Applying a School of Criticism of Schilb and Clifford Analyze “The Lottery”
To take the story at face value would nearly be an exercise in futility, for then the reader would be missing the deeper meanings found in the delicate symbolism that Jackson places throughout the tale.
He believes by retiring the tradition that “They’ll be wanting to go back to living in caves” (254). According to Mr. Warner, the lottery is the only thing keeping society stable. As a man of superstition he thinks that a human sacrifice is the only logical answer for insuring that their crops are good, seen in the line “Lottery in June, corn be heavy soon” (254). Mr. Warner accepts the way things are because this is the way they have always been. Changing tradition would be disastrous in his eyes. The other main symbol in “The Lottery” is the black box. Unlike old man Warner, the black box represents the absence of tradition. This is because the box itself has not been passed down, rather it has only been the ideas and rituals that were passed through generations. Only pieces of the original box remain. In the beginning of the lottery the villagers used wood chips instead of paper. Over the years the small details of the lottery have been lost and all that remains is the true intention of it. The villagers are blindly following a ritual that has lost most of the tradition, and only holding lotteries simply because there has always been one. The theme in this short story is that blindly following tradition can be very dangerous. This is shown to the reader through the bizarre ritual of murdering innocent people just because tradition says so. The town has become so immersed in this tradition that they fail to see the damage it is creating in their society. Old man Warner is a perfect example of this because in his eyes there is nothing wrong with the tradition of the lottery. He is so committed to the tradition that he believes the village will return to a much more primitive time if they stop holding lotteries. This is very ironic because the tradition they are following has been passed down through generations, the idea of human sacrifice for success in their crops is a very primitive way of thinking. Mr. Warner does not question this tradition and would easily kill someone simply because the tradition of the lottery is all the justification he needs. The black box can also be related to this because it is seen to hold very traditional values, but in reality it is the opposite. The box is falling apart from years of use and is only made from a piece of the original black box. The villagers base their loyalty with the box on nothing more than stories that it is made from pieces of the old one. This goes to show that the villagers are blindly following tradition just because it has always been done this way.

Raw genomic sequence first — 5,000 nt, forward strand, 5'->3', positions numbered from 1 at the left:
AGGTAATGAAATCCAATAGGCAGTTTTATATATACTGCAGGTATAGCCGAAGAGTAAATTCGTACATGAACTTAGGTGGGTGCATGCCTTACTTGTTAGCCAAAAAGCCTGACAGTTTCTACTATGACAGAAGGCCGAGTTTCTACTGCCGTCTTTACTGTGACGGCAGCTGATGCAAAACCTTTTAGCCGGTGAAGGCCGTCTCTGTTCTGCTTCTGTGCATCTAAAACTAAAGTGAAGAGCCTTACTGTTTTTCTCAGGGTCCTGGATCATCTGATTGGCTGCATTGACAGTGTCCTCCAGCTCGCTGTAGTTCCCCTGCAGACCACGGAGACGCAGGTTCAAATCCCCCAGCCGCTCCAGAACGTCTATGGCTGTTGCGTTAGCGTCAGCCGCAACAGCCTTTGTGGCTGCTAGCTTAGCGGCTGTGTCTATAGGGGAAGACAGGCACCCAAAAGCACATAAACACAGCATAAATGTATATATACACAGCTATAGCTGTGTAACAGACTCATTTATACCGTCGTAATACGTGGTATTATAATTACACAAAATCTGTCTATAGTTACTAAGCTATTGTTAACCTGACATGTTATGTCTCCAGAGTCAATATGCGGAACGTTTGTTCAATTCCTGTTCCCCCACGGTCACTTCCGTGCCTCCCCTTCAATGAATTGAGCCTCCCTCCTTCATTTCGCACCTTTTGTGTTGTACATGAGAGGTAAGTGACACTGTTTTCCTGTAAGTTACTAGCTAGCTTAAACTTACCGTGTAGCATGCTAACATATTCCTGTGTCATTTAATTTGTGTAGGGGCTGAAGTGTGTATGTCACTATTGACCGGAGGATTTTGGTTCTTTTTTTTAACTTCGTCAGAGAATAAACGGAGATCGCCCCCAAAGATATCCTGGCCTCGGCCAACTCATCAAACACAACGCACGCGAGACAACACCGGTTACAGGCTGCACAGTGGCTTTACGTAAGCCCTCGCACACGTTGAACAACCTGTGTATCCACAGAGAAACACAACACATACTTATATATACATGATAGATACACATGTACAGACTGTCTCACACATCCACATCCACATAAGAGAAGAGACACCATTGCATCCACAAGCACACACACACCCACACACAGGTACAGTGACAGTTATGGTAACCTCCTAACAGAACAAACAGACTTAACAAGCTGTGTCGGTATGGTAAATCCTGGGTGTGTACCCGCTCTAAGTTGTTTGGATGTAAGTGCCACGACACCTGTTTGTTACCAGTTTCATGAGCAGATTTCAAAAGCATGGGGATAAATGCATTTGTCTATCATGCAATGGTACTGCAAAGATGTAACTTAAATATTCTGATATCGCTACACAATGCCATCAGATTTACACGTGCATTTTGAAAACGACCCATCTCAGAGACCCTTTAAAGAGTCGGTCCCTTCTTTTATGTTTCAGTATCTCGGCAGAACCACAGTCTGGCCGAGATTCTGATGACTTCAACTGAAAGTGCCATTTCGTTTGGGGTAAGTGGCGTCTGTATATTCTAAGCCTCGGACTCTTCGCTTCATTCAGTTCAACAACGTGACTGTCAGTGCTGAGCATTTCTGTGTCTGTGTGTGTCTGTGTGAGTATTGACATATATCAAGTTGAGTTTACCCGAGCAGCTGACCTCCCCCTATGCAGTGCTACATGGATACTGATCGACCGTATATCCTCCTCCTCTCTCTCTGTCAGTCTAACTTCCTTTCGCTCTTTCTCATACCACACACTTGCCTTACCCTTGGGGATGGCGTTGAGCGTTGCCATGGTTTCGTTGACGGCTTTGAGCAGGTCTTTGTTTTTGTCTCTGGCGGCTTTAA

Then, the villagers throw their stones into Tessie as a part of their death ritual. The fact that Tessie does not question the rite itself, but protests against the choice of her family emphasizes the idea of adherence to tradition as the major theme of the short story. The rite is regarded as sacred and the idea of doubting it does not occur to anybody. When Mrs. Adams admits that the ritual of the lottery has already been abandoned in other villages, Warner as the eldest man in this community answers that giving up the rite can cause only troubles. “Next thing you know, they’ll be wanting to go back to living in caves” (Jackson 14). Justifying the death ritual with the fact that the lottery has been always held in the village previously, Jackson discloses the theme of parenting when in one of the final episodes, a woman puts a stone into a child’s hand, fostering the tradition of violence and lotteries searching for the scapegoats to be stoned. Regardless of the indignation raising in the readers’ minds, after decoding the symbolic meaning of the depicted lottery rite, everyone can recollect the situations from personal experience and world’s history in which modern the community selects a scapegoat to be discriminated.
This is evident in his statement about them when he says, "Pack of crazy fools Listening to the young folks, nothing's good enough for them," indicating that he thinks the lottery is a good idea simply because it is tradition. He lasted through seventy-seven lotteries in which tradition was upheld with supposed circumstance. He could not understand the younger generation's lack of traditionalism.
Hattenhauer, Darryl. Shirley Jackson’s American Gothic. State University of New York Press, 2003. Print.
Jackson, Shirley. The Lottery. Mankato: Creative Education, 2008. Print.
Murphy, Bernice. Shirley Jackson: Essays on the Literary Legacy. Jefferson: McFarland & Company Publishers. Print.